Hypopituitarism is a rare condition in which there’s a deficiency of one, multiple or all of the hormones made by your pituitary gland. Symptoms, diagnosis and treatment of hypopituitarism depend on which hormones are lacking. Hypopituitarism happens when there’s a disorder of or damage to your pituitary gland or hypothalamus.
Hypopituitarism is a rare condition in which there’s a lack (deficiency) of one, multiple or all of the hormones made by your pituitary gland. Hormones are chemicals that coordinate different functions in your body by carrying messages through your blood to your organs, muscles and other tissues. These signals tell your body what to do and when to do it.
The pituitary hormones are in charge of important functions in your body, such as metabolism, growth and development and reproduction. Your pituitary gland is a pea-sized gland located at the base of your brain below your hypothalamus (the part of your brain that controls your autonomic nervous system). It’s a part of your endocrine system.
Your pituitary gland is connected to your hypothalamus through a stalk of blood vessels and nerves. This is called the pituitary stalk. Through the stalk, your hypothalamus communicates with your pituitary gland and tells it to release certain hormones. Your hypothalamus is the part of your brain that controls functions like blood pressure, heart rate, body temperature and digestion.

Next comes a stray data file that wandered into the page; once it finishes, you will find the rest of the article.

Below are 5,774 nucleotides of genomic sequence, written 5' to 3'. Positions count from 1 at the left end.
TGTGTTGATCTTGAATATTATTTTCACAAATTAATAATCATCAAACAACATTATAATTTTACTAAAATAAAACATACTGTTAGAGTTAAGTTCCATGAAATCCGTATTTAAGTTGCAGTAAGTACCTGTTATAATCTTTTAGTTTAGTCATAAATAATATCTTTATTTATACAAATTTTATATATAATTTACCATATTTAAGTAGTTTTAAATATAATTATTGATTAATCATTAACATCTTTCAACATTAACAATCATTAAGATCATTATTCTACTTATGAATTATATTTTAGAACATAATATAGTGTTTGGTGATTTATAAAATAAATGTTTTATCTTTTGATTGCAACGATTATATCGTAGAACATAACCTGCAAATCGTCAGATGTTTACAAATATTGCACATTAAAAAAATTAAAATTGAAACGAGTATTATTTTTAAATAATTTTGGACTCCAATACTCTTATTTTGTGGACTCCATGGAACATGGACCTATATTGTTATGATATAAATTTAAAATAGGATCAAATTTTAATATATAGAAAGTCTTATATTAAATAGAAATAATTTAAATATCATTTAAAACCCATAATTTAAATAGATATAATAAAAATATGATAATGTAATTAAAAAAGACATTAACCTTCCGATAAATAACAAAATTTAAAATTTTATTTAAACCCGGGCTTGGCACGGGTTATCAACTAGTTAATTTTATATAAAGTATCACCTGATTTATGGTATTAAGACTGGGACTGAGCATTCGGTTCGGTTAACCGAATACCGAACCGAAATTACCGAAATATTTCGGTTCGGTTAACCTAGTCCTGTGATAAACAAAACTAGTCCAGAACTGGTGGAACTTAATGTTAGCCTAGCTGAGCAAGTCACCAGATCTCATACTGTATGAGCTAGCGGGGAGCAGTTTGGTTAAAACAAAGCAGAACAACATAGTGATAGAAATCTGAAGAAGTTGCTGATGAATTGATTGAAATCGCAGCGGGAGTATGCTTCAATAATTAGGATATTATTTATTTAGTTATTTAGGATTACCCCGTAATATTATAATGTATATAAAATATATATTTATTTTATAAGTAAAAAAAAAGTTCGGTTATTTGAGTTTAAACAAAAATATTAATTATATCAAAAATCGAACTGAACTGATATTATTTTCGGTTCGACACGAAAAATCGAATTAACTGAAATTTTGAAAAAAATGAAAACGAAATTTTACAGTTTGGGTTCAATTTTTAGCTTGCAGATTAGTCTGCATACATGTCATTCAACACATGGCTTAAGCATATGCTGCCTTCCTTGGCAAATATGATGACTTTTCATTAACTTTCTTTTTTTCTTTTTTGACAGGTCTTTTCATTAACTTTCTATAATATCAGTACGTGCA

Hypopituitarism can occur from disorders of or damage to your pituitary gland or hypothalamus.
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Your pituitary gland makes the following hormones:
There are three different kinds of hypopituitarism based on the number of hormones that are lacking (deficient):
There are three kinds of hypopituitarism based on the cause of it and how your pituitary gland and its hormones are affected:
Hypopituitarism can affect anyone at any age, though it’s a rare condition.
Hypopituitarism is a rare condition. There are approximately 10 to 40 new cases per one million people a year.
The symptoms of hypopituitarism depend on which pituitary hormone(s) are affected and deficient (lacking). The following factors also affect what kind of symptoms you’ll experience:
Symptoms of growth hormone deficiency in newborns include:
Symptoms of growth hormone deficiency in children include:
Symptoms of growth hormone deficiency in adults include:
Symptoms of thyroid-stimulating hormone deficiency in newborns include:
Symptoms of thyroid-stimulating hormone deficiency in children and adults are similar to symptoms of hypothyroidism, an underactive thyroid. This is because TSH stimulates your thyroid to produce its own hormones.
Symptoms of hypothyroidism include:
FSH and LH are called gonadotropins and affect your reproductive system.
Symptoms of FSH deficiency and/or LH deficiency in newborns assigned male at birth include:
Symptoms of FSH deficiency and/or LH deficiency in children include:
Symptoms of FSH deficiency and/or LH deficiency in adults assigned male at birth include:
Symptoms of FSH deficiency and/or LH deficiency in adult assigned female at birth can include: